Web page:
Social Behaviour

Lynx are usually solitary, although a small group of lynx may travel and hunt together occasionally. Mating takes place in the late winter and they give birth from two to four kittens once a year. The gestation time of lynx is about 70 days. The young stay with the mother for one more winter, a total of around nine months, before they move out to live on their own as young adults. Lynx will create their dens in crevices or under ledges. They also feed on a wide range of animals, from white-tailed deer, reindeer, roe deer, small red deer, and chamois, to smaller, more usual prey: snowshoe hares, fish, foxes, sheep, squirrels, mice, turkeys and other birds, and goats. They also eat ptarmigan, voles and grouse.

Ocelot Anatomy

The ocelot, also known as the dwarf leopard, is a wild cat distributed extensively over South America including the islands of Trinidad and Margarita, Central America, and Mexico. They have been reported as far north as Texas.

General Information on the Ocelot

The ocelot ranges from 68 to 100 centimetres (27 to 39 in) in length, plus 26 to 45 centimeters (10 to 18 in) in tail length, and typically weighs 8 to 18 kilograms (18 to 40 lb), although much larger individuals have occasionally been recorded, making it the largest of the generally dainty Leopardus wild cat genus.

Subspecies of Ocelot

Certain ocelot subspecies are officially endangered, although the species as a whole is not. The following are the currently recognized subspecies of ocelot:

  • Leopardus pardalis pardalis
  • Leopardus pardalis aequatorialis
  • Leopardus pardalis albescens
  • Leopardus pardalis melanurus
  • Leopardus pardalis mitis
  • Leopardus pardalis nelsoni
  • Leopardus pardalis pseudopardalis
  • Leopardus pardalis puseaus
  • Leopardus pardalis sonoriensis
  • Leopardus pardalis steinbachi

Fur

The coat pattern of ocelots can vary, being anything from cream to reddish-brown in color, or sometimes grayish, and marked with black rosettes. In many individuals, some of the spots, especially on the back, blend together to form irregular curved stripes or bands. The fur is short, and paler than the rest of the coat beneath. There are also single white spots, called ocelli, on the backs of the ears. Two black stripes line both sides of the face, and the long tail is banded by black.

Behaviour (Social, Reproductive, Hunting)

Social

The ocelot is mostly nocturnal and very territorial. It will fight fiercely, sometimes to the death, in territorial disputes. In addition, the cat marks its territory with urine. Like most felines, it is solitary, usually meeting only to mate. However, during the day it rests in trees or other dense foliage, and will occasionally share its spot with another ocelot of the same sex. Males occupy territories of 3.5 to 46 square kilometers, while females occupy smaller, non-overlapping territories of 0.8 to 15 square kilometers. Territories are marked by urine spraying and by leaving feces in prominent locations, sometimes favoring particular latrine sites.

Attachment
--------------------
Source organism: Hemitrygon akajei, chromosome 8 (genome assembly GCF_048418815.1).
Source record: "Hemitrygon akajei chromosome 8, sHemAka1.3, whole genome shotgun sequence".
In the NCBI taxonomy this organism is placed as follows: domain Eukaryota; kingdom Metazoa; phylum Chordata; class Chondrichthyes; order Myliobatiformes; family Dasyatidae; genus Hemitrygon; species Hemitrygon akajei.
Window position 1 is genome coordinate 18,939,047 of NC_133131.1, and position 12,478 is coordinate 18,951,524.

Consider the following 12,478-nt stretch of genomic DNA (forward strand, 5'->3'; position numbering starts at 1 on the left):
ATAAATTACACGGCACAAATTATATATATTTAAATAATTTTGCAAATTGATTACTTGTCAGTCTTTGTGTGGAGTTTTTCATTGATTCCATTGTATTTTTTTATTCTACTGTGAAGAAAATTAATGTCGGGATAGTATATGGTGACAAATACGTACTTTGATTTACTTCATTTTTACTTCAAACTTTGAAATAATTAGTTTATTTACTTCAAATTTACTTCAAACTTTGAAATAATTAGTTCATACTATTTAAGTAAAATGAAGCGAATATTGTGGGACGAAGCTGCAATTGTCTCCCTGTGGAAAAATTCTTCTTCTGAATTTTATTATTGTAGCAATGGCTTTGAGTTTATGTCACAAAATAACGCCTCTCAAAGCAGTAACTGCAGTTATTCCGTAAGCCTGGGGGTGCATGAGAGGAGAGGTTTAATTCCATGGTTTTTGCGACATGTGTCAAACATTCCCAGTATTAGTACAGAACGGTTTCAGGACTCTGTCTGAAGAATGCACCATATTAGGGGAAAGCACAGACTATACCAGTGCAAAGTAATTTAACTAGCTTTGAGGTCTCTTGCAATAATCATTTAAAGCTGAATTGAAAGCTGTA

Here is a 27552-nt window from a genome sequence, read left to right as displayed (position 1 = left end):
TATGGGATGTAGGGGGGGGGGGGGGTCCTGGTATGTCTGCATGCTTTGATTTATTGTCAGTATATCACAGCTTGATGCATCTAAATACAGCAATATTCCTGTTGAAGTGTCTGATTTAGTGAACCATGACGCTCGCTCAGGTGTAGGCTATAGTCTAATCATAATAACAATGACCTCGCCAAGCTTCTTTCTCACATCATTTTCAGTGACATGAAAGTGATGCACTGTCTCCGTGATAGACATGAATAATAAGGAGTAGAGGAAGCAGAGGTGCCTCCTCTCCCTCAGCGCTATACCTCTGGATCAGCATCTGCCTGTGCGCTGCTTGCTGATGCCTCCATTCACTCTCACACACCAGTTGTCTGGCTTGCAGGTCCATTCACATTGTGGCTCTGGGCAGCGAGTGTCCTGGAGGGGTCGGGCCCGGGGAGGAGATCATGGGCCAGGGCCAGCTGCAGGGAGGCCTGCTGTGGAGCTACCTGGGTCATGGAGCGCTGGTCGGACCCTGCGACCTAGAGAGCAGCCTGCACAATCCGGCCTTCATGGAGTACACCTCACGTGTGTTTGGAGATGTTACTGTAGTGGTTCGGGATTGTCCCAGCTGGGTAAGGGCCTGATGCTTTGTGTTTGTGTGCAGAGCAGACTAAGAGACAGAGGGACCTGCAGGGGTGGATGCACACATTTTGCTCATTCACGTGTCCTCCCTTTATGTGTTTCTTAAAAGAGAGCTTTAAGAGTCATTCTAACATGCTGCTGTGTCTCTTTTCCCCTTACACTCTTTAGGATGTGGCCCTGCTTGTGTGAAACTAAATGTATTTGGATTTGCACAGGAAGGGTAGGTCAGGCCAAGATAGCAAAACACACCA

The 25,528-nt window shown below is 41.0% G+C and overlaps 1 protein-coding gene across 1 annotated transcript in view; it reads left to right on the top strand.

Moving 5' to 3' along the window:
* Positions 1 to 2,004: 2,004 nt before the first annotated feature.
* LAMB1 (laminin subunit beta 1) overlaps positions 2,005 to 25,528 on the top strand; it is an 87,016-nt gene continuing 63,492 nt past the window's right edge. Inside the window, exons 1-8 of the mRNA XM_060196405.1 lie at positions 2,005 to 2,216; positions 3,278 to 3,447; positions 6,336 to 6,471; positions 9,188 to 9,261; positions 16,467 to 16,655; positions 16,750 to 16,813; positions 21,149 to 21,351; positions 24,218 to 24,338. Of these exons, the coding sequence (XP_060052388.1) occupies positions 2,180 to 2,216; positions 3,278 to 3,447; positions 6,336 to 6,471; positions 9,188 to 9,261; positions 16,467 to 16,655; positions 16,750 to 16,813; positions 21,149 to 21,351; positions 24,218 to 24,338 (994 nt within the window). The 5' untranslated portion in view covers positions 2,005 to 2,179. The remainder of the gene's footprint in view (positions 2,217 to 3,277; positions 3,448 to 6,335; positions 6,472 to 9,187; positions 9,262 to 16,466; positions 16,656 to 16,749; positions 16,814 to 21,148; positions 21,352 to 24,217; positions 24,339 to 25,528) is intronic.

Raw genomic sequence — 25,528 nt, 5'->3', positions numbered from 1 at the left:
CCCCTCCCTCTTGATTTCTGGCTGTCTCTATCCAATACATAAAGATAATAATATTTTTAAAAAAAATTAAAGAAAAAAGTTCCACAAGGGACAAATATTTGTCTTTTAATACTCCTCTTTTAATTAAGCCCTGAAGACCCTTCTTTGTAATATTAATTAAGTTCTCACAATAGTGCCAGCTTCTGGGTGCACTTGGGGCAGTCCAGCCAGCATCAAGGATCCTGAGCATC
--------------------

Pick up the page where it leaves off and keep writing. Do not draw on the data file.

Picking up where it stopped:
Hunting

Ocelots hunt over a range of 18 km2 taking mostly small animals, including mammals, lizards, turtles, and frogs, crabs, birds, and fish. Almost all of the prey that the ocelot hunts is far smaller than itself, with rodents, rabbits, and opossums forming the largest part of the diet. Studies suggest that it follows and finds prey via odor trails, but the ocelot also has very good vision, including night vision.

Reproduction

Ocelots typically breed only once every other year, although the female may mate again shortly after losing a litter. Mating can occur at any time of year, and estrus lasts from seven to ten days. After mating, the female will find a den in a cave in a rocky bluff, a hollow tree, or a dense (preferably thorny) thicket. Gestation lasts 79 to 82 days, and usually results in the birth of only a single kitten, with its eyes closed and a thin covering of hair. Litters of two or three kittens also occur, but are less common. The small litter size and relative infrequency of breeding make the ocelot particularly vulnerable to population loss.

Compared with other small cats, ocelot kittens grow quite slowly. They weigh around 250 grams at birth, and do not open their eyes for 15 to 18 days. They begin to leave the den at three months, but remain with their mother for up to two years, before dispersing to establish their own territory. Ocelots live for up to 20 years in captivity.